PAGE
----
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This is one of a series
of brief articles on how to respond effectively
to annoying social behavior. An "effective response"
occurs when you get your
well enough, and both people feel
article offers (a) perspective on "sadness," and (b) ways of responding to someone
who's significantly sad. It assumes
you're familiar with...
See how you feel about these
feel sad when...
Sadness isn't "caused by" grief. It is a
of the emotional level of grief. As such, it
helpful, and needs to be allowed to
complete at its own pace.
Over time, normal sadness fades into
acceptance and peace - i.e. sadness is usually a
state, unless grief becomes
Sad thoughts and feelings come from one or
more of your
who "activate." The
thoughts and feelings recede when the subselves
Non-specific sadness is a common
symptoms of "depression" - which may
actually be grief over some expected or actual
loss (broken bond).
People who experience significant sadness in
another person may become uncomfortable, and
feel they should reassure and make the sad
person "feel better." This is specially true of
adults and kids. Often this really aims to
lower their own anxiety around the sad person.
People who feel and show little sadness over
losses or others' pain are usually ruled by a
false self, and may be unable to
People who are "perpetually sad" are
probably ruled by a false self - like the
and one or
can allow sadness to
run its course and subside. (Lesson 1)
With these premises in mind, reflect: how do you
normally feel around a notably sad
person, and what do you normally do? Now
recall the last time you felt sad. What
did you need other people to do? Empathize?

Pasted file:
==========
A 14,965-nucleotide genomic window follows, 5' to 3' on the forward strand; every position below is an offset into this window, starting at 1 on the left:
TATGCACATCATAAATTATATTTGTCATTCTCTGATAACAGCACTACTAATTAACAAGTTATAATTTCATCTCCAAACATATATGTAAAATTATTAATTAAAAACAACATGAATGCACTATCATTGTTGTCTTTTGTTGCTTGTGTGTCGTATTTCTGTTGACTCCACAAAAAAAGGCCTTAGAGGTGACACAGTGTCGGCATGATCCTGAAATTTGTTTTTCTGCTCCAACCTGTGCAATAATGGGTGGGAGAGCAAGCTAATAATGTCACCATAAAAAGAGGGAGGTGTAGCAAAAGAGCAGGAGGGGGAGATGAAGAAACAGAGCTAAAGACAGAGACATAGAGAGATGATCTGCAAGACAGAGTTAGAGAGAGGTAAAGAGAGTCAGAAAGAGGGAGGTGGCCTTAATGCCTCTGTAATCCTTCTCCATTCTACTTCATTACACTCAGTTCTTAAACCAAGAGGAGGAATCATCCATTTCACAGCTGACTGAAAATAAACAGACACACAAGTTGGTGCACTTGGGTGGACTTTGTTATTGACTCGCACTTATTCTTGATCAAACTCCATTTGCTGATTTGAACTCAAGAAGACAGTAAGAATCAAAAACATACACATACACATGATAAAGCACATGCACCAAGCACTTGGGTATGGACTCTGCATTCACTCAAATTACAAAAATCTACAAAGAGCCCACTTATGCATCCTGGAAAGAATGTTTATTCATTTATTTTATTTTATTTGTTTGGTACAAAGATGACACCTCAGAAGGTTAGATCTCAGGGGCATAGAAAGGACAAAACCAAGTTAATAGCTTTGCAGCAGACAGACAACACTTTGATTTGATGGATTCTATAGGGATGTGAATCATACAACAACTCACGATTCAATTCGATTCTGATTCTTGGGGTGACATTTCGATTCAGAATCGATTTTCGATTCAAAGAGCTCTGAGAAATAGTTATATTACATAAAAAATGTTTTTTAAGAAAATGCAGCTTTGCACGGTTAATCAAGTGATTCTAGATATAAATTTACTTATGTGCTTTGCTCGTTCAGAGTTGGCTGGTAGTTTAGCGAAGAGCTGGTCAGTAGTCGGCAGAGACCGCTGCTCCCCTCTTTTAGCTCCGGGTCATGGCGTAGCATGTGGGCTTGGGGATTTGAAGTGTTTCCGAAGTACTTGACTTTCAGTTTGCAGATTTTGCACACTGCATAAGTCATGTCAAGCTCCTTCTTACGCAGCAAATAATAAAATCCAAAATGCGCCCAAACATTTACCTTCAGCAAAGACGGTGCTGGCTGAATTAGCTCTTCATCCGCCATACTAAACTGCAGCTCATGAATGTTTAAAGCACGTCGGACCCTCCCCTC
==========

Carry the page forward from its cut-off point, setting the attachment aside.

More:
Comfort you? Listen? Question? Reassure you?
Hold you? Distract you? Talk? Be silent?
can you respond effectively to a sad person?.
your true Self is
you. If not, make
a high priority or lower your expectations.
until they become automatic
Notice what you
feel with or about the sad person. Then
decide what you need.
s/he needs from you now, and choose from
responses like these:.
"(Name), how are
"You seem very
"Do you want to
talk about anything?"
If the answer is "Yes," use
"Can I give you
"Do you need
company, or would you rather be alone?"
you need now?"
Note the theme of these sample responses -
brief, direct, respectful, focused on the sad
person in the present, and acknowledging the
sadness without trying to discount, deflect, or
"fix" it. For contrast, consider these...
Responses to Avoid
"I know just how you feel."
This is an arrogant assumption. You probably
Focuses on the
future, not now.
"C'mon (Name) - it's not that big a
deal." This is a disrespectful
"Lighten up, will you? You're bringing
us all down with your gloom." Ditto
"Don't come out of your room without a
happy face!" (Implication - "Your
sadness is wrong/bad, and you're responsible
for our happiness.") A shaming
put-down to young kids.
"I remember when that (situation)
happened to me." Shifts the focus
from the sad per-son to you.
"Hey, everyone - welcome Prince/ss
Gloom!" A sarcastic, unempathic
put-down, and clumsy attempt to offset
sadness with humor.
"But look at the good side..."
This discounts and invalidates the
great? She never let's things get her down!"
Implication - the other person is
not great (bad) for showing their
"It's more fun to be around upbeat
people, don't you think?"
criticism that implies the sad person is "no
. Note the theme of these responses -
arrogant, disrespectful, sarcastic, judgmental,
self-serving, and unempathic. Have you ever
received comments like these? If so, how did you
feel? Responses like these suggest a false self
is in charge.